Thousands without power this morning as Storm Callum hits Ireland overnight

Thousands without power this morning as Storm Callum hits Ireland overnight

Thousands without power this morning as Storm Callum hits Ireland overnight

Yellow Met Office warnings are in place for wind and rain in the Highlands and Islands and Strathclyde areas throughout Friday.

The airport's spokesman said the wind has died down this afternoon, but advice to passengers is to continue to check the status of their flight with their airline.

Both Chirk Castle and Erddig Hall have also been closed throughout today due to the high winds.

The Randox Northern Ireland Potato Festival had been set to take place on Saturday.

Much of the United Kingdom will experience some heavy rain on Friday, with further spells at times during Saturday, as Storm Callum passes to the north west of the UK.

Around 30,000 homes in Ireland, and 1,000 in Britain, were left without electricity after the storm began to batter the south-west.

The Environment Agency has issued four severe flood warnings across the south coast of England as well as 28 flood alerts.

The Met Office warned heavy rainfall moving in from the South West could present a risk to life and issued a number of weather warnings and flooding alerts around the country.

Friday's weather could impact travel plans during the morning commute, with Met office warning "road, rail, air and ferry services may be affected, with longer journey times and cancellations possible".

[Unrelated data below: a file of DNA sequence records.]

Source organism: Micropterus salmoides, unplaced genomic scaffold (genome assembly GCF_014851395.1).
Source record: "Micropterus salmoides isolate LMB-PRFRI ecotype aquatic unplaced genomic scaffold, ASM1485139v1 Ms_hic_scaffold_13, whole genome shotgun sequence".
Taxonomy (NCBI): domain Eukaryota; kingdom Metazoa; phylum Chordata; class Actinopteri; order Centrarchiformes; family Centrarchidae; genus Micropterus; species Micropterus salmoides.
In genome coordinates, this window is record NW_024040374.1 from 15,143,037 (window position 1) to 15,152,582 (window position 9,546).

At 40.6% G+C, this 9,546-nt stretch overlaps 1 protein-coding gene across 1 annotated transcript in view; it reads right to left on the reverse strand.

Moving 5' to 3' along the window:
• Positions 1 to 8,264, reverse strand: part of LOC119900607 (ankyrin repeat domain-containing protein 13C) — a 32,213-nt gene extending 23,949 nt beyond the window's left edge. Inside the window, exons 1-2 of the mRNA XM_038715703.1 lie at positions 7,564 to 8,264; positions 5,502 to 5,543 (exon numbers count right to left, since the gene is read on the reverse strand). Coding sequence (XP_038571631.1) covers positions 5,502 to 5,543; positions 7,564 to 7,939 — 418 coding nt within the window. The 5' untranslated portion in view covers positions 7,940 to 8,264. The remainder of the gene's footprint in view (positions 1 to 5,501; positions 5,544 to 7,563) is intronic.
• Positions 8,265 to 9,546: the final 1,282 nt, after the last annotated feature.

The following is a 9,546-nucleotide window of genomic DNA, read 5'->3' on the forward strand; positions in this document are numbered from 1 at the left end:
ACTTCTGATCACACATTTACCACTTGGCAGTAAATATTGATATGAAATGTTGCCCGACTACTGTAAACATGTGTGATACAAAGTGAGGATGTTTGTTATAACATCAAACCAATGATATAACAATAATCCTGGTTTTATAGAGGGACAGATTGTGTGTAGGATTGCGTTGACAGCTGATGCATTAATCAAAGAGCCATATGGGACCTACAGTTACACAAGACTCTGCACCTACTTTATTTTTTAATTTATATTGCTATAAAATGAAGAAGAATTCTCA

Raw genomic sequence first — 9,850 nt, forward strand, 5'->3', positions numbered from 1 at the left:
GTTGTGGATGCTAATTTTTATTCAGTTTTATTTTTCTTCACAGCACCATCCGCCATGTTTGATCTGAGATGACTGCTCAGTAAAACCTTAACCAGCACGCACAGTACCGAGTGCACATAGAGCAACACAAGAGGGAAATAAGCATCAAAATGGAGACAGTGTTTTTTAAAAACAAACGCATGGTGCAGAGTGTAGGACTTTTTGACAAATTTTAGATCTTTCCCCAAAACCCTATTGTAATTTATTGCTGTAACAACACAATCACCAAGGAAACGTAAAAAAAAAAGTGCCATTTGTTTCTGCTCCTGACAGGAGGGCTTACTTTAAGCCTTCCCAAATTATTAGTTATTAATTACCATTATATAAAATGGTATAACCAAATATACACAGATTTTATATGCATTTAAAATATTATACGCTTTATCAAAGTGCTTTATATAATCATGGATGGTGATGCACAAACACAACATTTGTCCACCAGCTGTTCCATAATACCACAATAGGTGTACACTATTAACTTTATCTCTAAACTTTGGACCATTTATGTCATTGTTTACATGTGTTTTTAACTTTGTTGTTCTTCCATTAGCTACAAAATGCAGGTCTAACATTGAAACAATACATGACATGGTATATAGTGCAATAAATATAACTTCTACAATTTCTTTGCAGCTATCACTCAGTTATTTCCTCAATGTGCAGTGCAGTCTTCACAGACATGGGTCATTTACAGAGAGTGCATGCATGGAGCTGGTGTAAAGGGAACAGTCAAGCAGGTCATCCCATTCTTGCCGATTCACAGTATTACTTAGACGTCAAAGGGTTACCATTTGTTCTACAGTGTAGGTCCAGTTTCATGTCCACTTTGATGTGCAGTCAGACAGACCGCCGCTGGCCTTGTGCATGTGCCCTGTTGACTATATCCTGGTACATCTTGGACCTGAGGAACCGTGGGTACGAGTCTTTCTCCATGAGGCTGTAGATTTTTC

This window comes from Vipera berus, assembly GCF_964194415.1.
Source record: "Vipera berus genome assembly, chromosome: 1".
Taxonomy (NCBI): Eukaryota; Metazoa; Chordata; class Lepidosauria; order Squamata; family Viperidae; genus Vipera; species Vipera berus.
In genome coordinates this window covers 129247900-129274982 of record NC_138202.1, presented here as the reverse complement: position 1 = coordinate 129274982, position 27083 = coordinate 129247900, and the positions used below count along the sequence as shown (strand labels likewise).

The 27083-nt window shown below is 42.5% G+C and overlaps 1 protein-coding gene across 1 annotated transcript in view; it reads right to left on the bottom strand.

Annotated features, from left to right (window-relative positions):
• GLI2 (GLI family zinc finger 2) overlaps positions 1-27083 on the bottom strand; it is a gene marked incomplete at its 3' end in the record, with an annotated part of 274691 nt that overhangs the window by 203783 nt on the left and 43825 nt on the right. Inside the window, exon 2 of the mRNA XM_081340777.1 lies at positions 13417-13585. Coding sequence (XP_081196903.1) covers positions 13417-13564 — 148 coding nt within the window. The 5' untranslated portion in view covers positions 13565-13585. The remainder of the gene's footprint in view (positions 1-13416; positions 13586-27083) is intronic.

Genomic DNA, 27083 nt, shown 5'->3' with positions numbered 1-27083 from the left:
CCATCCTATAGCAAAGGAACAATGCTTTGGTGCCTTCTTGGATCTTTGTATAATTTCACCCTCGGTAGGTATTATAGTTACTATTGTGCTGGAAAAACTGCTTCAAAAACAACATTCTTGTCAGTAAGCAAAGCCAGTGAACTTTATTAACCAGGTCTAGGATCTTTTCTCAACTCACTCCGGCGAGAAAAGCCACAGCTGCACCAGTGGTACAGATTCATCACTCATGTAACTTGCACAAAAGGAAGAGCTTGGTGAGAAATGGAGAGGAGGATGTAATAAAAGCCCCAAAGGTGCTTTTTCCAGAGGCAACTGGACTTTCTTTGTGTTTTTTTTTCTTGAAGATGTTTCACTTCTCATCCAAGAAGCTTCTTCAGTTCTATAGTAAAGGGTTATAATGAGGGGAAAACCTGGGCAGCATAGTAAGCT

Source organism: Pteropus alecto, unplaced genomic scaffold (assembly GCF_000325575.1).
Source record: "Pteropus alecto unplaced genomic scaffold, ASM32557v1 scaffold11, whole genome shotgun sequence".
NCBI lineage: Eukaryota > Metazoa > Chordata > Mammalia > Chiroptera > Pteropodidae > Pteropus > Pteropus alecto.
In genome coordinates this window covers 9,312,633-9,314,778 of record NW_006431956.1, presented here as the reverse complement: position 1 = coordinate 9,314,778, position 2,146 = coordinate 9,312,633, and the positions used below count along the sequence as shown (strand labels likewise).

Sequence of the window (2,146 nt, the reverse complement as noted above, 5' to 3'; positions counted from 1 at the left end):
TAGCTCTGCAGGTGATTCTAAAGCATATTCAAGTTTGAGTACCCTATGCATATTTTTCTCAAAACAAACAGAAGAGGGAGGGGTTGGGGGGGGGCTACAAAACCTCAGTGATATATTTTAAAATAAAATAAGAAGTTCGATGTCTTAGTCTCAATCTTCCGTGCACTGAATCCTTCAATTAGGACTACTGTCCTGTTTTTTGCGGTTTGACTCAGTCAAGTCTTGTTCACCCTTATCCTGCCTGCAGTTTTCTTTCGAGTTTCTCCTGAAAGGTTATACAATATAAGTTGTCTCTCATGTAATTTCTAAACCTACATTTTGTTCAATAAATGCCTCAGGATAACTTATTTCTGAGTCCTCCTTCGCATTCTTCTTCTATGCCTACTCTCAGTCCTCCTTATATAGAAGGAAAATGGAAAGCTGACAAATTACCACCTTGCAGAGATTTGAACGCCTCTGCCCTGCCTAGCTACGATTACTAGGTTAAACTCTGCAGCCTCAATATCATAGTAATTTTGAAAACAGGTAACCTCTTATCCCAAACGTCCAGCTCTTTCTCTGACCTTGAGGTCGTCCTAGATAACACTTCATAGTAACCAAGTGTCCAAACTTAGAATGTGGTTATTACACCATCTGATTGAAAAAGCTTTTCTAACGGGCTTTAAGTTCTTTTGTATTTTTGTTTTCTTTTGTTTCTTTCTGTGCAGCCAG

"We also have yellow and amber warnings of between 50mm and 150mm of rain for Wales".

Sky's weather forecaster Kirsty McCabe said: "During Saturday, pulses of rain will slowly edge northwards into much of Scotland, while also affecting parts of Ireland and Northern Ireland. That's quite a substantial amount of rain to come and could bring flooding".

One part of south Wales, the Brecon Beacons village of Libanus, recorded 182mm of rain in just 48 hours - way above the monthly total for the region of 169mm.

"In addition, these winds may increase autumnal leaf fall, which would increase the potential for blocked drains and culverts, heightening the flooding risk".

Windsor, the scene of Friday's royal wedding, was expected to escape the worst of the storm. Northern Scotland could stay dry while the East of England could be seeing baking temperatures of 25C.

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